Posted at This Day in Presbyterian History : [*An Address delivered under the title, “Safeguarding the Church,” before the Presbyterian Ministers’ Association in Philadelphia, March 1st, 1926 , and (under the title, “What the Church Stands For”) previously in the Washington and Compton Avenue Presbyterian Church, St. Louis, 12 February 1926. Excerpted from The Presbyterian, vol. 96, no.14 (8 April 1926): 8-11.] Before we can consider the mission of the Church, we must determine what the Church is. What are its limits? What forms a part of it and what does not? Where is the true Christian Church to be found? According to the Westminster Confession of Faith of the Presbyterian Church, the invisible Church is to be distinguished from the visible Church. The invisible Church consists of the whole number of those who are saved; the visible Church consists of those who profess the true religion, together with their children. There is absolutely no warrant in Scripture for supposin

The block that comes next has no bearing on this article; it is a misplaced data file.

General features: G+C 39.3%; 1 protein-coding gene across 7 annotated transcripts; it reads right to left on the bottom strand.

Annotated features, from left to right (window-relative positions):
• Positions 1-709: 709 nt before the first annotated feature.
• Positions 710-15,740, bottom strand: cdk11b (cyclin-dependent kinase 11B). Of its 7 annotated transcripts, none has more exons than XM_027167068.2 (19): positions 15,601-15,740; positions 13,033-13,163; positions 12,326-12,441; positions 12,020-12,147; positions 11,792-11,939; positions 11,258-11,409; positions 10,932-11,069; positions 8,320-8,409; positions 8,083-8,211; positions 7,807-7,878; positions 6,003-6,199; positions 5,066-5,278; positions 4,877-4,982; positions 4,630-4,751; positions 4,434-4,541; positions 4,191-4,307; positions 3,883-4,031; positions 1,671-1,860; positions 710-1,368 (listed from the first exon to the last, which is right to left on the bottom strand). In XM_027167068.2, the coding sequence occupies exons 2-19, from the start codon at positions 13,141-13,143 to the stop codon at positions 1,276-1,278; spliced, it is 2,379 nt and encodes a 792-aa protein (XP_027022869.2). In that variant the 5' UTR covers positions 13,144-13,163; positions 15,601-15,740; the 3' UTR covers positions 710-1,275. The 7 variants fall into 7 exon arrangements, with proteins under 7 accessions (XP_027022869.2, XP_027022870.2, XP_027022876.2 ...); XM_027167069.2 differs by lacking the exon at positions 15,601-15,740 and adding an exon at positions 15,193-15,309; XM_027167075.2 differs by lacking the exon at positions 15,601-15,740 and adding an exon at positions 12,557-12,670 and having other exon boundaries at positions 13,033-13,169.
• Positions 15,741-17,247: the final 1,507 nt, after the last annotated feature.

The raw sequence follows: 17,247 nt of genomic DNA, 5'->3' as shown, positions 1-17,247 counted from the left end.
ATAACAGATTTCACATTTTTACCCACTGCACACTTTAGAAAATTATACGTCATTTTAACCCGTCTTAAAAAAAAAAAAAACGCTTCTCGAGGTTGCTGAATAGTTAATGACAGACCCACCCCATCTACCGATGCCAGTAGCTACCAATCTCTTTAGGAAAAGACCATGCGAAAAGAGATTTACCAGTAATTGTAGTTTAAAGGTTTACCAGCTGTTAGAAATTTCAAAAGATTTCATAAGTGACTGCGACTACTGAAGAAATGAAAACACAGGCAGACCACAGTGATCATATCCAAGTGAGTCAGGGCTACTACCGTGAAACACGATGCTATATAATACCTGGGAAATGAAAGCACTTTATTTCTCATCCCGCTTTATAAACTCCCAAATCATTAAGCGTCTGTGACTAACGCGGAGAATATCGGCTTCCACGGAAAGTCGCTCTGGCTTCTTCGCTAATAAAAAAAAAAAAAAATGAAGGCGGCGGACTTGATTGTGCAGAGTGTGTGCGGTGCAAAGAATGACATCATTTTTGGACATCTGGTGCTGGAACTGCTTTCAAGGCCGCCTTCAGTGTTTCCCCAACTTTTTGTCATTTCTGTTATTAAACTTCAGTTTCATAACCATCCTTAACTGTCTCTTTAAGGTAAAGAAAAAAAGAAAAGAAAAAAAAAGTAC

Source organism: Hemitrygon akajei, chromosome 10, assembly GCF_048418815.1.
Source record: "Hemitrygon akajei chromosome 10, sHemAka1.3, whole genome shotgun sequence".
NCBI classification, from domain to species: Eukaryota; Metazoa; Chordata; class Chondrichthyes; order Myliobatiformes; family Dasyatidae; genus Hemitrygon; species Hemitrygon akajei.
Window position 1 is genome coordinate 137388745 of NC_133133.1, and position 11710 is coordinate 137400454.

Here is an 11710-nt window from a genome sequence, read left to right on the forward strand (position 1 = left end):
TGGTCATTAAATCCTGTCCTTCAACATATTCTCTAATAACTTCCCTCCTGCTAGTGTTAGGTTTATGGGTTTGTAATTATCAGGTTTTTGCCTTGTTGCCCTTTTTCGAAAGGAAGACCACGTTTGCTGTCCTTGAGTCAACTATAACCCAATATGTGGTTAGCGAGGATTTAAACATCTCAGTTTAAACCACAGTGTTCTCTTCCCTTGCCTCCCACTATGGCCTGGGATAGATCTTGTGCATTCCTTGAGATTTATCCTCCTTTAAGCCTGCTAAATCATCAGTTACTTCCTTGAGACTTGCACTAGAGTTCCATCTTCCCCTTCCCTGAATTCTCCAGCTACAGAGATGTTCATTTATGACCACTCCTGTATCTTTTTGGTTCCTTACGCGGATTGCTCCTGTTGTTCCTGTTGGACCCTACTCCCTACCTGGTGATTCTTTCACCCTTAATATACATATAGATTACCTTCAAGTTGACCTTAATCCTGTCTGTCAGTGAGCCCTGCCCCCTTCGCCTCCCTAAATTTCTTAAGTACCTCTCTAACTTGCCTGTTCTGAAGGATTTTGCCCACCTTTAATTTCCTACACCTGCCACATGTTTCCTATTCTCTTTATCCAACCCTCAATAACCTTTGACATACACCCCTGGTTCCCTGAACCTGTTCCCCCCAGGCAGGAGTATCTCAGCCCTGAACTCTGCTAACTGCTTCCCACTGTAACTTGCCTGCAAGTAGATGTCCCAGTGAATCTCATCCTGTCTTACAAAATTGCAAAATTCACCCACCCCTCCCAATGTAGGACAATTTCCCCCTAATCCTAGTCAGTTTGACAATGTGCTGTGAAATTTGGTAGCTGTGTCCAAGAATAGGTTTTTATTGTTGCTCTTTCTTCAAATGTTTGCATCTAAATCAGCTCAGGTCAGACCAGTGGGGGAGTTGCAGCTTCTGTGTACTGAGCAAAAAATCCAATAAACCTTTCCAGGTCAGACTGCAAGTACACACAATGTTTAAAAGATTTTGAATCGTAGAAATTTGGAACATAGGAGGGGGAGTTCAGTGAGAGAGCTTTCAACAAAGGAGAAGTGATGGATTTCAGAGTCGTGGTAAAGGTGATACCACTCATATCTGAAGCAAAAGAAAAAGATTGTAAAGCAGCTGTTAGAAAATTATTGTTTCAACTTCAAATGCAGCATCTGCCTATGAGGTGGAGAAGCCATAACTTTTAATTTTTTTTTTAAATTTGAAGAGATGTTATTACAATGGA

Cleansing the Church

By Pastor Sam Powell - Posted at Sermon Audio: Series: Psalms of Ascents · 7 of 16 Scripture Text: Psalm 125(KJV) 125 They that trust in the Lord shall be as mount Zion, which cannot be removed, but abideth for ever. 2 As the mountains are round about Jerusalem, so the Lord is round about his people from henceforth even for ever. 3 For the rod of the wicked shall not rest upon the lot of the righteous; lest the righteous put forth their hands unto iniquity. 4 Do good, O Lord, unto those that be good, and to them that are upright in their hearts. 5 As for such as turn aside unto their crooked ways, the Lord shall lead them forth with the workers of iniquity: but peace shall be upon Israel. Link:

Of the possessions of the Church